Inanna

Inanna is the five–thousand year old epic of the Sumerian goddess (it predates the Hebrew Bible or Old Testament by two millennia).

Through voice, gesture, and song, Diane Wolkstein brought to life the oldest known recorded story the 4,000 year old epic of Inanna, the Sumerian goddess of love and fertility. Deciphered from cuneiform tablets from ancient Iraq, the inspiring myth of Inanna recounts the emergence of the goddess into womanhood, her search for wisdom, her courtship, marriage, descent into the Underworld, and rebirth.

Diane’s retelling, first published in book form by HarperCollins in 1983, has become one of her most recognized works — not to mention one of her most cited (most notably in Dr. Clarissa Pinkola Estes’ best–seller Women Who Run with the Wolves).  The book, co–authored with Samuel Noah Kramer, is one of the few of her books to have remained in print over the last three decades, and it is frequently referenced in mythology and goddess spirituality circles (and in one unusual example, during a Yom Kippur service conducted at a Unitarian Universalist congregation on Long Island, New York in 2014).

It has also inspired people to become storytellers, as it did Regina Ress, who wrote in the pages of The Quest (Spring 1990):

“Inanna first called to me seven years ago from the pages of Merlin Stone’s classic When God Was a Woman. The word itself leaped off the page. I found myself singing her name aloud. I did not know her story, merely her name, her intoned essence, ‘IN-NA-NA! IN-NA-NA! IN-NA-NA!’ became my chant, summoning forth a deep response of strength and exultation.”

Eventually, Regina Ress would come into possession of Inanna, Queen of Heaven and Earth: Her Story and Hymns from Sumer, and the chant she had created for herself “fleshed itself out into a magnificent being… one of the world’s most passionate and compelling myths, it gives us permission to stride, to rage, to glory in our bodies, to ask for help, to take our power.”

Diana offered her own description during her last keynote speech, at the 2012 Singapore International Storytelling Festival:

“The five–thousand–year old wisdom story of Inanna… fascinated me, for she, Inanna, the Great Goddess, dared to make the most heroic of journeys; she dared to descend to the Great Below to see who she was.

“…The myth has five sections. The young Inanna rescues a tree from the Euphrates River. The queen Inanna then brings the attributes of civilization [the ] from the God of Wisdom to her city. The woman Inanna engages in a luscious courtship and marries. The spiritual warrior Inanna leaves her husband and city and descends to the Great Below [the Underworld]. When she enters the Great Below, the Realm of the Dark Queen [Erishkegal], the Dark Queen fastens on [Inanna] the eye of death, utters against her the words of wrath, and fixes her on a hook on the wall. The God of Wisdom rescues and frees Inanna by offering compassion to her grieving selves and encouraging her to acknowledge and release all the wounded, dark, and suffering parts of herself… Offering compassion to ourselves enables us to offer compassion to others.”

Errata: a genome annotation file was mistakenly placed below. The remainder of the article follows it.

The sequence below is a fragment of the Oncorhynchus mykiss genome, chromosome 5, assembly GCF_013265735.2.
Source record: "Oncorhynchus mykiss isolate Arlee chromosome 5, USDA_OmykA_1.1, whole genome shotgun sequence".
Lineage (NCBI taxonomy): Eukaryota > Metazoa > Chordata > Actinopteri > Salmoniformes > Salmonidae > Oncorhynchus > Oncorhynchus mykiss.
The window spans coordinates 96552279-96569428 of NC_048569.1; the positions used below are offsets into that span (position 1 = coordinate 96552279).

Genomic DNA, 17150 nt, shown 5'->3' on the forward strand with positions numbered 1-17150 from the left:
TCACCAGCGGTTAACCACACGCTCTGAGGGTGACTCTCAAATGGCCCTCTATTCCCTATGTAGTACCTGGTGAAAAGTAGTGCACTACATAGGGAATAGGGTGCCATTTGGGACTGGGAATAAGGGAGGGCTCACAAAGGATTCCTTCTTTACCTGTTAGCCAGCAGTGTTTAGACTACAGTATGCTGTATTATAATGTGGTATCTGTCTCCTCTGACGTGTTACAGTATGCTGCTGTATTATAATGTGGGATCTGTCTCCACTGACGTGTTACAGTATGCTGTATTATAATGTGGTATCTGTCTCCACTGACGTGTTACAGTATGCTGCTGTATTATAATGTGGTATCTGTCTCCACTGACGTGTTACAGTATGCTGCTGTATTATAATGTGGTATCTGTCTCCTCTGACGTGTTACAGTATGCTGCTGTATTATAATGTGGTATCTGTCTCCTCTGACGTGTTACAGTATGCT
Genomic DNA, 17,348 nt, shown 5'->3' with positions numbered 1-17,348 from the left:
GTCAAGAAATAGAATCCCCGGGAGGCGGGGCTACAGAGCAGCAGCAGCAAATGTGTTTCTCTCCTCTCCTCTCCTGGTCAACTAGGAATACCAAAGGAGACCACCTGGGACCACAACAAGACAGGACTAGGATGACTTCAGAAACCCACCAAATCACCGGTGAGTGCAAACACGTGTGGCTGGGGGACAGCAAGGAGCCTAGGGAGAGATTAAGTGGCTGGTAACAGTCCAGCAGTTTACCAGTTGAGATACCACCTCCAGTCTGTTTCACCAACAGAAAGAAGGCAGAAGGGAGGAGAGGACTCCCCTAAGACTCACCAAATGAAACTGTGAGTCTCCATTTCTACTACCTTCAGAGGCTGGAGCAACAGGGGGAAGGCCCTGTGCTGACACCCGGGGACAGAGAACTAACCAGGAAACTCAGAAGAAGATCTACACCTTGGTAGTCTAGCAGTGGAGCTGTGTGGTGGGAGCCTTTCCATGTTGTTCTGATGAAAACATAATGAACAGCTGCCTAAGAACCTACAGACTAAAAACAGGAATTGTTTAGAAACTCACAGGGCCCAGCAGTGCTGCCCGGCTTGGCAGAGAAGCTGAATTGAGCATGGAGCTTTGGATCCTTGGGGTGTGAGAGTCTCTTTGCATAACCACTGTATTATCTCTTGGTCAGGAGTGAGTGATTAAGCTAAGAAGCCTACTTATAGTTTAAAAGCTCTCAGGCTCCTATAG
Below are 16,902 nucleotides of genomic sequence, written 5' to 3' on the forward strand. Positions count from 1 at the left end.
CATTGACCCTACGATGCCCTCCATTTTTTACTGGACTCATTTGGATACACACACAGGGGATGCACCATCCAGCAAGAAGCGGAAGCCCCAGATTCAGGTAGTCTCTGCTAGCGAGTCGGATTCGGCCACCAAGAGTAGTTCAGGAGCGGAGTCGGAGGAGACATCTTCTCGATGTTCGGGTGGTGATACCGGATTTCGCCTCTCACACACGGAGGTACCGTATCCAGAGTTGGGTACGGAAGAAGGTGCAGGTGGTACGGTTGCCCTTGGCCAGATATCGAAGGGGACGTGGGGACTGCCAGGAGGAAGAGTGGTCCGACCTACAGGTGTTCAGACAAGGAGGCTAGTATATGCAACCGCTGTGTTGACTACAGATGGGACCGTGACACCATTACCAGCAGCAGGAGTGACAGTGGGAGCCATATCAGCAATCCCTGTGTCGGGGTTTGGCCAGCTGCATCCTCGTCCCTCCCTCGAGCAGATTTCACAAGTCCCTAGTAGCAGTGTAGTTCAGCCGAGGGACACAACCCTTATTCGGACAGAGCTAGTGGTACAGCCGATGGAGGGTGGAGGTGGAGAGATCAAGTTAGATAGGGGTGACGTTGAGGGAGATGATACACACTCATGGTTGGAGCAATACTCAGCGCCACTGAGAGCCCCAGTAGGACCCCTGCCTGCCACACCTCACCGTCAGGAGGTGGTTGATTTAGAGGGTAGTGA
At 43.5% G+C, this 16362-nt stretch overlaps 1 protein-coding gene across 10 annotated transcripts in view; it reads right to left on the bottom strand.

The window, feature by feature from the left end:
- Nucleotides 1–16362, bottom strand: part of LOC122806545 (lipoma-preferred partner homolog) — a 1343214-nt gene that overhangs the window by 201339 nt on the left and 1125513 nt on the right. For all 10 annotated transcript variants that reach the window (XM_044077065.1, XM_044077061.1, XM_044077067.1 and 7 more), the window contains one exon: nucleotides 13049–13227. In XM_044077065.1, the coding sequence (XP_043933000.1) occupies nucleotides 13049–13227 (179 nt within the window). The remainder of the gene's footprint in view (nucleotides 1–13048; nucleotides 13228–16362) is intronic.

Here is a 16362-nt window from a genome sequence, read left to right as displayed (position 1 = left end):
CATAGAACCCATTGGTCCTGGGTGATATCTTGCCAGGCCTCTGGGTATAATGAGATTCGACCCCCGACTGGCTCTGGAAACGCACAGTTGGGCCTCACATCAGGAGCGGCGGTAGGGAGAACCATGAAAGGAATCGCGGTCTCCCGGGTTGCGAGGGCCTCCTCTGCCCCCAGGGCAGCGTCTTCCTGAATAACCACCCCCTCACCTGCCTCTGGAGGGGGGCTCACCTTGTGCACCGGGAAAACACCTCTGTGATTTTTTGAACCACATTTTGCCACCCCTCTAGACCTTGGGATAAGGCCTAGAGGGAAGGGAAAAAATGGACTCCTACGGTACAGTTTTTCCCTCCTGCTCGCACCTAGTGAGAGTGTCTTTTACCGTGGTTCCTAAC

These short media fragments from Menopause: The Magical (Telesummit) (2011), offer more of her insights into why the epic matters to modern women.



In the years that followed the book’s publication, Diane Wolkstein’s performances of Inanna remained in demand throughout her storytelling career, with well–received performances in New York (the United Nations, the American Museum of Natural History, the New York Open Center), London (the British Museum), and Melbourne to name but three cities. Inanna has appeared in numerous translations and musical adaptations, (including an unauthorized operatic treatment by Louis Andriessen and Hal Hartley) — itself a testament to her ability to retell this ancient epic in a language and on a level easily accessed and appreciated by modern–day audiences.

Diane Wolkstein often performed Inanna in a staged production accompanied by musician Geoffrey Gordon. The partnership would continue until Mr. Gordon’s sudden death in the summer of 2012. Mme. Wolkstein had later planned to have her telling of Inanna re–scored by a cousin, Nathaniel Wolkstein, in time for a Norwegian storytelling festival; the plan died along with the storyteller in late January 2013.

Performance video excerpts ©2007 Cloudstone Productions.